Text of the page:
When he was a candidate for president, Barack Obama called repeatedly for greater transparency in government.
As we now know, this was just more hollow campaign rhetoric. His promise to put the healthcare negotiations on C-SPAN never materialized, leading to the point where former House Speaker Nancy Pelosi famously said that Congress would have to pass the healthcare bill before the American people could know what was in it.
Jumping ahead two years we now have the congressional so-called "Supercommittee" that will make recommendations on spending cuts that must be approved by both houses of Congress and signed into law by the president so that phase two of the debt ceiling increase can go into effect. [Check out U.S. News Weekly, now available on iPad.]
If the committee fails to produce a report, or it is defeated in either chamber, it will trigger across the board cuts in federal spending that will impact every aspect of the federal budget.
There are a number of reasons the proposal is inherently dangerous, least of all that, again, the nation faces the prospect of secret, closed door negotiations that will be presented at the last minute in a "take it or leave it" fashion.
This is not a good way to run a railroad. Thus far this approach has led to a record increase in the federal debt, partisan gridlock and a downgrading of U.S. bonds from "Triple A" to "Double A plus" by one of the two major Wall Street ratings agencies. America is losing confidence in its government; pollster Scott Rasmussen says just 17 percent of the nation now believes the federal government has the "consent" of the governed—a new low. [See a collection of political cartoons on the budget and deficit.]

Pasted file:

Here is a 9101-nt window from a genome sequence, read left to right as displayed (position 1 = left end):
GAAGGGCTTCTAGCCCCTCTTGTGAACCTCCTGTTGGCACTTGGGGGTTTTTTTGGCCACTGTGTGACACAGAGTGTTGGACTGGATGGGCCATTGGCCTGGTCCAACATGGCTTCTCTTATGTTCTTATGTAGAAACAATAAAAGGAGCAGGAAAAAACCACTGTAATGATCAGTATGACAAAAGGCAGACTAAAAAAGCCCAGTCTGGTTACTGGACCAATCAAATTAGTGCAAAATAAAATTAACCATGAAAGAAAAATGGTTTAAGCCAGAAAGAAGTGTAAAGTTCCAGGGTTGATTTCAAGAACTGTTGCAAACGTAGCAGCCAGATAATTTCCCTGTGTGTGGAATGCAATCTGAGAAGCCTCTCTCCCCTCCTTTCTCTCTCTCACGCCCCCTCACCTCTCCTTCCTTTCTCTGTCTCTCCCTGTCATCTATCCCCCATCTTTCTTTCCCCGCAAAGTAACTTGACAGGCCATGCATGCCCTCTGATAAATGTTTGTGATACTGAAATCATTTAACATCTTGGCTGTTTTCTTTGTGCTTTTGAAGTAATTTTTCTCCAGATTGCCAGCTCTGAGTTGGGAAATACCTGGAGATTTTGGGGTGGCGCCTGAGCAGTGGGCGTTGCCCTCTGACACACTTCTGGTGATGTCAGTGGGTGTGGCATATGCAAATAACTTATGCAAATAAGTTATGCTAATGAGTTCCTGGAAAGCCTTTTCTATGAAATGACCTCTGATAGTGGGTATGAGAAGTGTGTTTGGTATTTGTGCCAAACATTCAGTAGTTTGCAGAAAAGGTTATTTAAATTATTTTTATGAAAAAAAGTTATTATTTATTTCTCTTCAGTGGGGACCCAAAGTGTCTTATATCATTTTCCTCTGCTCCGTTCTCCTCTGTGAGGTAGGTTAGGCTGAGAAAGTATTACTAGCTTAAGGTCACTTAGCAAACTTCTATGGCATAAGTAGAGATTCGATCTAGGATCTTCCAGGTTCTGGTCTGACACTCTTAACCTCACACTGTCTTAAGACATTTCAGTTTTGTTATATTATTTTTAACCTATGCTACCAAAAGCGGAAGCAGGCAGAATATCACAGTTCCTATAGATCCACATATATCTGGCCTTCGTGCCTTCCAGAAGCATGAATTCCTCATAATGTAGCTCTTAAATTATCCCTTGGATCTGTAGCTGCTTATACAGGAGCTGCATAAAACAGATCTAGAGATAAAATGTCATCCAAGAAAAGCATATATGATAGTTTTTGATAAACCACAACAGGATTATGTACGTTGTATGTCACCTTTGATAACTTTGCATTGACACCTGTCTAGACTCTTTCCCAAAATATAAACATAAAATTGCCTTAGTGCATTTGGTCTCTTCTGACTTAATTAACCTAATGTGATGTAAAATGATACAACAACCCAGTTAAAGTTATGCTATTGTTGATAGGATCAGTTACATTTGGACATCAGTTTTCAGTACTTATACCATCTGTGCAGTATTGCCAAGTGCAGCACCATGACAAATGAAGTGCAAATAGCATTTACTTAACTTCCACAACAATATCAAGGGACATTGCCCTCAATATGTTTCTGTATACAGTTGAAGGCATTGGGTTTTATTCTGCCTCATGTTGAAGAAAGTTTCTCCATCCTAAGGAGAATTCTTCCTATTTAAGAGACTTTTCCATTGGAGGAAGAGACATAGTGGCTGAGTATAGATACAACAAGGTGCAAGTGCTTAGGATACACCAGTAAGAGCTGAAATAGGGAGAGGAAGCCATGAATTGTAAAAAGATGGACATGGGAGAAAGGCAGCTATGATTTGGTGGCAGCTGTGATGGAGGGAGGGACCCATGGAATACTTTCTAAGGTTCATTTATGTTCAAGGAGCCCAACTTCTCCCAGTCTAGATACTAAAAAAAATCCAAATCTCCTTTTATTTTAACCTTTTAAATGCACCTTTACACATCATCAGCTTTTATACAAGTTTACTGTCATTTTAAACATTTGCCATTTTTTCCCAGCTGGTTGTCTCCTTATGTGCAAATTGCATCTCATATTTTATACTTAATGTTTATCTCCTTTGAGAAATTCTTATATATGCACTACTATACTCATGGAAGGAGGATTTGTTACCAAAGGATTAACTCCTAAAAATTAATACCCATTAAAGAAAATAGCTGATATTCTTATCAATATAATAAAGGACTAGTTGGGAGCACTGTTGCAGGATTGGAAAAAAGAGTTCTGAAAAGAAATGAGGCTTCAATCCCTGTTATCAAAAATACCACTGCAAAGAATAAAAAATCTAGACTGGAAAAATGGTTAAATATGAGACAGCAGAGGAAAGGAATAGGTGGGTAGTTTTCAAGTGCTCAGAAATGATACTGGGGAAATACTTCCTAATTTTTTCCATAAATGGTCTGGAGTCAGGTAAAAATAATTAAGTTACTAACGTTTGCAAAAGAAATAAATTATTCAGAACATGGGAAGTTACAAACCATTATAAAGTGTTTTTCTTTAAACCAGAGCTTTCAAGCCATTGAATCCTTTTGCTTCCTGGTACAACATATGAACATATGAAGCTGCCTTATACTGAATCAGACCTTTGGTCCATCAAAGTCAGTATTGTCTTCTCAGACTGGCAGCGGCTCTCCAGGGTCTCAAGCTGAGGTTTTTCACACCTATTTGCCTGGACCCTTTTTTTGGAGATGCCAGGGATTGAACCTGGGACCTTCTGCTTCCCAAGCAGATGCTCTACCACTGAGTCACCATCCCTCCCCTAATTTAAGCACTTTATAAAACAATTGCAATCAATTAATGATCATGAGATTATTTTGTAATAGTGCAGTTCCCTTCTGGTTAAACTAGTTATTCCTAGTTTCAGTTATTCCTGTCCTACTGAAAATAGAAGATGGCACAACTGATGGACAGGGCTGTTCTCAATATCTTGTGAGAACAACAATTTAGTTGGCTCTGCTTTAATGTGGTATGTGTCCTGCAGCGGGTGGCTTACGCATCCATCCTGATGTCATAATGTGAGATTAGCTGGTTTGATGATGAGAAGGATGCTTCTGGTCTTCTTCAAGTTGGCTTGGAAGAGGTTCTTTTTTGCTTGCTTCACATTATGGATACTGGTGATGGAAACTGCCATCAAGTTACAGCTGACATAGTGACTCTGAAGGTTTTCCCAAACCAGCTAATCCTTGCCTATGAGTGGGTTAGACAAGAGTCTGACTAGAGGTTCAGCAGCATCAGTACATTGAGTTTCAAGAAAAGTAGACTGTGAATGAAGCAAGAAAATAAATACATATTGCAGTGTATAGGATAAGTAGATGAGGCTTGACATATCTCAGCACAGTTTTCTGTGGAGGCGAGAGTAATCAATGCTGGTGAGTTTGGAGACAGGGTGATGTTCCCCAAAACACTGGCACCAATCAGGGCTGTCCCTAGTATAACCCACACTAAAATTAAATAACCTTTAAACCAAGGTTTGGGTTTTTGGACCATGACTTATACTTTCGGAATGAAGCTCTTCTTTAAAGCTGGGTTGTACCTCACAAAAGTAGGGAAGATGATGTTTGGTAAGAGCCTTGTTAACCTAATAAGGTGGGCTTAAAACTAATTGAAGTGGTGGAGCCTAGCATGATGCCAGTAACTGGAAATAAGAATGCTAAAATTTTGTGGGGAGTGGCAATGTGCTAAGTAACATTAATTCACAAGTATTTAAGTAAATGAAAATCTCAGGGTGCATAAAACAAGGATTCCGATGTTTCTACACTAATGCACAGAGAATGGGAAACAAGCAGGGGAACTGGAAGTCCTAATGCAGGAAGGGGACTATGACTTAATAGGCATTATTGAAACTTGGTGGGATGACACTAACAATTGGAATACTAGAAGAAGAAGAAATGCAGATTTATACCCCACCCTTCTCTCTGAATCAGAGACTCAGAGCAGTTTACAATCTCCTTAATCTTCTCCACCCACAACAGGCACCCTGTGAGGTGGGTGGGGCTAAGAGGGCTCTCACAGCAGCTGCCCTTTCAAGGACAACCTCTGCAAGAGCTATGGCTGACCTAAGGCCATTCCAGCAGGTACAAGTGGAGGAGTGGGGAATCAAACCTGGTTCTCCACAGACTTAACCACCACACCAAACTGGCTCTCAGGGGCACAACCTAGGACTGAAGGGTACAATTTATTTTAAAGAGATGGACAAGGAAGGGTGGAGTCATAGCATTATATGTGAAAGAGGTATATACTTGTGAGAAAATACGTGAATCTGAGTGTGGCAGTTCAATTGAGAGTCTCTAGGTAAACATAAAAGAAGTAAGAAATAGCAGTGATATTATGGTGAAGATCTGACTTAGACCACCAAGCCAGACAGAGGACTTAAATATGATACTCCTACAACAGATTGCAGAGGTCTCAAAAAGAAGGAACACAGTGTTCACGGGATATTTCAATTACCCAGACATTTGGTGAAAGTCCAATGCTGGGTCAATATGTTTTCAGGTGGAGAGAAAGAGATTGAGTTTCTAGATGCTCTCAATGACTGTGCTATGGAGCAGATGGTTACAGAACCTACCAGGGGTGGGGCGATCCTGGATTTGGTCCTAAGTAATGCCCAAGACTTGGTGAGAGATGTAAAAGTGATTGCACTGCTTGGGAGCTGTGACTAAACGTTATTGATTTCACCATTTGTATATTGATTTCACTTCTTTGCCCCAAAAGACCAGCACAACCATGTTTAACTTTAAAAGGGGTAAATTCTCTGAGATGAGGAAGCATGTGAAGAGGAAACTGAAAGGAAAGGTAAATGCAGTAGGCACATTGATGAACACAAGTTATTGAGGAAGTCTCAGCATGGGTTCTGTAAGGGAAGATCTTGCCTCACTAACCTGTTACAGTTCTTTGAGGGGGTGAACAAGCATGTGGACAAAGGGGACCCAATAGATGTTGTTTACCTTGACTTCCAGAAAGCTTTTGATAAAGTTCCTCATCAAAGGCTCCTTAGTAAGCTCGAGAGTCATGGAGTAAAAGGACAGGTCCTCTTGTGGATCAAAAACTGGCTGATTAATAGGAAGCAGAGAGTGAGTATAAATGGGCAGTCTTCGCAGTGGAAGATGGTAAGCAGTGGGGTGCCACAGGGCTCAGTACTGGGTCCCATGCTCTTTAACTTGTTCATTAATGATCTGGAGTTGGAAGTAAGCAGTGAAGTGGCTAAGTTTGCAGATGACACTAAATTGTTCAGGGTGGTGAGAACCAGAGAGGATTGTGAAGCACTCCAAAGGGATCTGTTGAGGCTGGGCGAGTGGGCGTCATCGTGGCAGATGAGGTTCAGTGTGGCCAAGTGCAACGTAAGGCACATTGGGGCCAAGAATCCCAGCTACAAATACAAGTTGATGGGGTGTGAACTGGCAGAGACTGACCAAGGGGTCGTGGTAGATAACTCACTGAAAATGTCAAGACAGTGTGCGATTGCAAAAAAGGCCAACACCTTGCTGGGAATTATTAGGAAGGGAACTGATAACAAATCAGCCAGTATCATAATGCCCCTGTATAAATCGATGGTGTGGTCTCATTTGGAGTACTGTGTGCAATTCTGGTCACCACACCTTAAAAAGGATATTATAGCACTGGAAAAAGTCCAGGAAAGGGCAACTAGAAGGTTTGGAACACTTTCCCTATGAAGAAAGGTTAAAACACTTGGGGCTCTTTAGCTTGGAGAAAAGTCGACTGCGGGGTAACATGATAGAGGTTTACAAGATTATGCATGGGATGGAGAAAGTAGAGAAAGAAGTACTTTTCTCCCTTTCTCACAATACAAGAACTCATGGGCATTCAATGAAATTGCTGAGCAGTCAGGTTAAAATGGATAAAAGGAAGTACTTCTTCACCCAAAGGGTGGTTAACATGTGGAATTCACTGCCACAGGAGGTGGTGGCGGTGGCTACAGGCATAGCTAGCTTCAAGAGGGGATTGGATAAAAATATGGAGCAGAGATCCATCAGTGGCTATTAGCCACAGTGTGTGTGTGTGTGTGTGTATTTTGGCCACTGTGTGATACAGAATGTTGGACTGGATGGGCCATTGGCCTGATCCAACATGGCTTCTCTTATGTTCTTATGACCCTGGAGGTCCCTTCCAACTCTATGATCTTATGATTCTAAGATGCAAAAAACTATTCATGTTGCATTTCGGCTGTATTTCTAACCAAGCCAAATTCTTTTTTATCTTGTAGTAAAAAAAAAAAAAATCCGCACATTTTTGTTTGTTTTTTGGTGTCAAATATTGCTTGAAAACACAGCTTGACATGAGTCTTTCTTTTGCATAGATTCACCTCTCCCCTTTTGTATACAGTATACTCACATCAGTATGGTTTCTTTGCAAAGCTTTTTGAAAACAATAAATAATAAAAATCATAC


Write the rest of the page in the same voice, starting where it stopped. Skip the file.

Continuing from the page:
The solution is simple. Every meeting of the so-called "Supercommittee," including those held at the White House, needs to be broadcast on C-SPAN and webcast so that everyone who wants to watch its deliberations can. Further, every proposal needs to be made in writing and posted on the Internet before it can be discussed by the members. Every amendment needs to be put online as it is made and all votes taken by the committee need to be recorded and posted as well.
This may sound extreme but it is actually nothing but an exercise in open government, made available to the nation by the new technologies that have already changed the political and legislative processes. Putting the hearings online would allow every American to see for themselves—without the filters imposed by the spin doctors—what is going on inside the room in real time.
Secret meetings, clandestine proposals, posturing press conferences, and last minute ultimatums should no longer be the order of the day. Instead, America needs to be in on the negotiations that will very likely determine whether the "Triple A" bond rating is restored and whether or not the economy is going to start growing again. Whatever the final deal is, the American people need to feel like they had a role in crafting it—even if just by watching it being put together.